Hoag patients with lung cancer have had their tumors profiled since the initiative launched in late 2016. The Head & Neck Cancer Program and GYN Oncology Program have also incorporated consistent tumor profiling. A discussion of patients’ results and how it may affect their treatment course are incorporated in each program’s tumor board meeting.

The Precision Medicine team of experts at Hoag reviews the results of each patient’s tumor profiling to evaluate the findings and offer additional insights and guidance to treating oncology physicians. Hoag’s molecular pathologist, one of only three in the entire Providence Health system, adds an extra level of expertise to the program. The team stays current on the ever-changing molecular testing technology, drug-gene associations and clinical trials with new cancer drugs in order to serve as a resource to clinicians.

Through Hoag’s partnerships with Caris Life Sciences and Syapse, a software platform for precision medicine, Hoag can access and contribute to two robust databases of patient tumor molecular profile results and targeted treatment outcomes. The information includes data from leading cancer centers at major academic research facilities across the United States that are also members of these precision medicine networks.

Collaboration with Hereditary Cancer Program and High-Risk Cancer Programs

While historically there has been a large focus on hereditary cancer screening for breast and ovarian cancer, recent recognition of other relevant germline genetic mutations indicating an increased risk for other cancers has led to an increased role for germline testing. In collaboration with the Precision Medicine Program, the Hereditary Cancer Program’s testing for cancers other than breast and ovarian is steadily increasing.


"At Hoag, we work together relentlessly to dissect the inner workings of cancer cells. As a result of the Precision Medicine Program, we keep getting closer to more effective treatments with less side effects."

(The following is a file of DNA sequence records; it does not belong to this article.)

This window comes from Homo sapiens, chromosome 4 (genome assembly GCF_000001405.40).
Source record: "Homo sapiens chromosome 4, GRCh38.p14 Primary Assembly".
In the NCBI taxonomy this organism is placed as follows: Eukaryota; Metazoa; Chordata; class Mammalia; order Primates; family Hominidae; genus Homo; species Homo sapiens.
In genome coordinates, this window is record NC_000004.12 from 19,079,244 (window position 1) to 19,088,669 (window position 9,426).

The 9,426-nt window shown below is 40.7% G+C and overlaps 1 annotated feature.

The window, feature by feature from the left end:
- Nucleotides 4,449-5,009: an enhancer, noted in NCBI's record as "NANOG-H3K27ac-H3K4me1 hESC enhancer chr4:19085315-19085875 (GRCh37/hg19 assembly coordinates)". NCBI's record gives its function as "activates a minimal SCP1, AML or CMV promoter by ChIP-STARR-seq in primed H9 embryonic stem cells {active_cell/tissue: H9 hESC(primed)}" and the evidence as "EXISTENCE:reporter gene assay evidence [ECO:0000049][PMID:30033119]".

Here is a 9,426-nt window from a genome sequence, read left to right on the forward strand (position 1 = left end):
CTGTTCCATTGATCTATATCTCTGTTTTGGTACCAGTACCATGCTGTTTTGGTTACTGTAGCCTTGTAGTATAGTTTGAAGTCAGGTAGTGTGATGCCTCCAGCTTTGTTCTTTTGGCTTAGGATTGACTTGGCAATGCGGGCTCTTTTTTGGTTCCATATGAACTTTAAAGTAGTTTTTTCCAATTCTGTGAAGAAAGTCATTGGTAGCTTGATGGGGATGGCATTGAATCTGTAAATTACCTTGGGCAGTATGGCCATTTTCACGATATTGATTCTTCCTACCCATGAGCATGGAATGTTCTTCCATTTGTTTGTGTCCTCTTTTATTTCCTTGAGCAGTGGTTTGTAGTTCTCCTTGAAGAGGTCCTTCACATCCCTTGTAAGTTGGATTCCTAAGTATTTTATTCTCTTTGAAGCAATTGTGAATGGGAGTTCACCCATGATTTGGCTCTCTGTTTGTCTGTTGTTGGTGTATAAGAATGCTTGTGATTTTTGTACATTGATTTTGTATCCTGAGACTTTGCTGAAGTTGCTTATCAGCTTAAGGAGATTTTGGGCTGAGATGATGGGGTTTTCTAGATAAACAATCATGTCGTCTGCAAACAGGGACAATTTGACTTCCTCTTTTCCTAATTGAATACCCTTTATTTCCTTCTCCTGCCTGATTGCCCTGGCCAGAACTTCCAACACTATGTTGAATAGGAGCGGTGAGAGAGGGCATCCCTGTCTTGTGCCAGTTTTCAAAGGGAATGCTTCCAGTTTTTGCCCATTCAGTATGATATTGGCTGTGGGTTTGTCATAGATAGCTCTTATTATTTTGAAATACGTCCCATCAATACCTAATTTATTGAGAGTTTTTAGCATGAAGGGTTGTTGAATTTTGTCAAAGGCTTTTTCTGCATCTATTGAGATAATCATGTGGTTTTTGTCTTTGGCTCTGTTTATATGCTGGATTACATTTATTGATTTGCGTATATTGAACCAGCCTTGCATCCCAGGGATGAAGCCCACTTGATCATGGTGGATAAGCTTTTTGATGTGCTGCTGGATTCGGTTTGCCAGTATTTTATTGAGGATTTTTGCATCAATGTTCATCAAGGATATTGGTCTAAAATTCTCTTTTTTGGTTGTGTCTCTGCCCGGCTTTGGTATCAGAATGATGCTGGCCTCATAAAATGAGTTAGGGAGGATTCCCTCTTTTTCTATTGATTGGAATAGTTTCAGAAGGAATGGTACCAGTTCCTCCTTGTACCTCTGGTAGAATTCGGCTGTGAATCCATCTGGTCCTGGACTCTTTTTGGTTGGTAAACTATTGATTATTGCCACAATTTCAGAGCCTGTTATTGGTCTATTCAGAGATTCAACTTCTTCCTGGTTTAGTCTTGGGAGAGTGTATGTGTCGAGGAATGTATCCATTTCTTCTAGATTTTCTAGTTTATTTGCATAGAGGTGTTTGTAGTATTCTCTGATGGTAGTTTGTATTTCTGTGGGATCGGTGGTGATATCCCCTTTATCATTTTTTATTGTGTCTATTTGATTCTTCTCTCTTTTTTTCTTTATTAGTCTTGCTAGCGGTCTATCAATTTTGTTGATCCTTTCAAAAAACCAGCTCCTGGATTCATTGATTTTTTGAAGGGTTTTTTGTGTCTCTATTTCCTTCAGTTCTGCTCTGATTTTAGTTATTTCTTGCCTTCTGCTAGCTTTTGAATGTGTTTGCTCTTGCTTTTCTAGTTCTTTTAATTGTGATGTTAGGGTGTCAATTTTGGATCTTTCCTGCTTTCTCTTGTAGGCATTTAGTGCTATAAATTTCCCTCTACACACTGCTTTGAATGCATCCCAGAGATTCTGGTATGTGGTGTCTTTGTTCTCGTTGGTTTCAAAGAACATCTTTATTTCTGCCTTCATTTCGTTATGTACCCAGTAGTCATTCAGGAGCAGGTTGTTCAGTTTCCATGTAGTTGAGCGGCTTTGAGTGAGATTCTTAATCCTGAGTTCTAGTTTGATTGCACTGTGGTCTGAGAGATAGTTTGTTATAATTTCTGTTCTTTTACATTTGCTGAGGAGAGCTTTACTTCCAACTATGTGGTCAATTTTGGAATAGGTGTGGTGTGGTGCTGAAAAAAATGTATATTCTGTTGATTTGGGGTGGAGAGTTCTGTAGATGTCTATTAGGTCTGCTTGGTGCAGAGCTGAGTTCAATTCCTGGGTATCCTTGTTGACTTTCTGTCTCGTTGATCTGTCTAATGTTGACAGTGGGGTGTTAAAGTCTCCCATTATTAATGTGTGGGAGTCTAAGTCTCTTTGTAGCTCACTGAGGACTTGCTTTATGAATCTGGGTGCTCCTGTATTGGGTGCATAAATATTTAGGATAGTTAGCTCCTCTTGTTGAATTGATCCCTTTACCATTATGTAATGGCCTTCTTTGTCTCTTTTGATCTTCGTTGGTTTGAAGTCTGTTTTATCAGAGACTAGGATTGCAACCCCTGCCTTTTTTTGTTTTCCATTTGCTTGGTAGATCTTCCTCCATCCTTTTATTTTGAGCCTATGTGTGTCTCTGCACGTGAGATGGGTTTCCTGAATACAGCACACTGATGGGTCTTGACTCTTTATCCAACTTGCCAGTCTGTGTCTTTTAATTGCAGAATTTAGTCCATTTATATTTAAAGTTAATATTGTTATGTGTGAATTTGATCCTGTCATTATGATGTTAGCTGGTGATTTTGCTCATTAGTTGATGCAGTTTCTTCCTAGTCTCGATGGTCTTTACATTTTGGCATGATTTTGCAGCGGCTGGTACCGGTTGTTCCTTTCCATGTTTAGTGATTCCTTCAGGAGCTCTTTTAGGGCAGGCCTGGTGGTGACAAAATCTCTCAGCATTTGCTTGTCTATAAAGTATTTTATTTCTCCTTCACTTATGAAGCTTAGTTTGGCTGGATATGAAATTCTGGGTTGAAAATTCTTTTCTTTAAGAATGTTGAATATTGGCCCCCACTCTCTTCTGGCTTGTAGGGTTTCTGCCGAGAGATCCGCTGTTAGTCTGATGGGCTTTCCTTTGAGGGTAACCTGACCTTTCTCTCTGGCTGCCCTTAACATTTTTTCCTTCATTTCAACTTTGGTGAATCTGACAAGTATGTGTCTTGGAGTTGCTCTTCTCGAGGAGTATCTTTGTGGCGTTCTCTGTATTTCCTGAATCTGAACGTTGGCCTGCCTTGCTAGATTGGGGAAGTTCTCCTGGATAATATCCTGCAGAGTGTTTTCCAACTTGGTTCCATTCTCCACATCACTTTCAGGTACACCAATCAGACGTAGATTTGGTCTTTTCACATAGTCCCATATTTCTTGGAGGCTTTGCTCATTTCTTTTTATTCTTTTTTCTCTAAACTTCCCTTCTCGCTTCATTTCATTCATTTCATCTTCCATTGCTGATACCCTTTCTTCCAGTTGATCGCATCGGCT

N. Simon Tchekmedyian, M.D.
Medical Oncologist

Hoag’s Precision Medicine team, in an effort lead by our molecular pathologist, Dr. David Braxton, reviews each Caris report in order to identify mutations that could be related to germline genetics so that appropriate patients can be referred to genetic testing through Hoag’s Hereditary Cancer Program. In nearly half of cases, germline testing reveals mutations in unsuspected genes not necessarily related to the patient’s primary cancer. Of course, germline mutation screening is also critical in the identification of family members who could be at increased risk for cancer. Patients and family members identified may be referred to one of Hoag Family Cancer Institute’s cancer specific high risk or screening programs for ongoing tumor surveillance, early detection or intervention. They may also be referred to the program’s board-certified medical geneticist.

Another unique program developed by Hoag’s Precision Medicine and Hereditary Cancer teams is the initiation of a clinical research study using whole-body MRI screening for patients who have a germline TP53 mutation, or Li-Fraumeni Syndrome, identified through genetic testing. Individuals who carry a germline TP53 mutation are predisposed to many different cancers including brain tumors, lung cancer, sarcoma, adrenal cancer, leukemia, and breast cancer. To date, there is no consensus or guidelines on how these patients should best be monitored. Through this MRI screening study, the hope is to enable identification of cancers at an early stage when they are most treatable.


"I applaud Hoag for embracing state-of-the-art precision medicine for its patients. It has afforded me the opportunity of tailoring diagnoses to the individual characteristics of each patient and his or her disease. Hoag patients can now expect not only more accurate diagnoses, but increased treatment options including clinical trials. Precision medicine allows me to practice at the forefront of cancer research."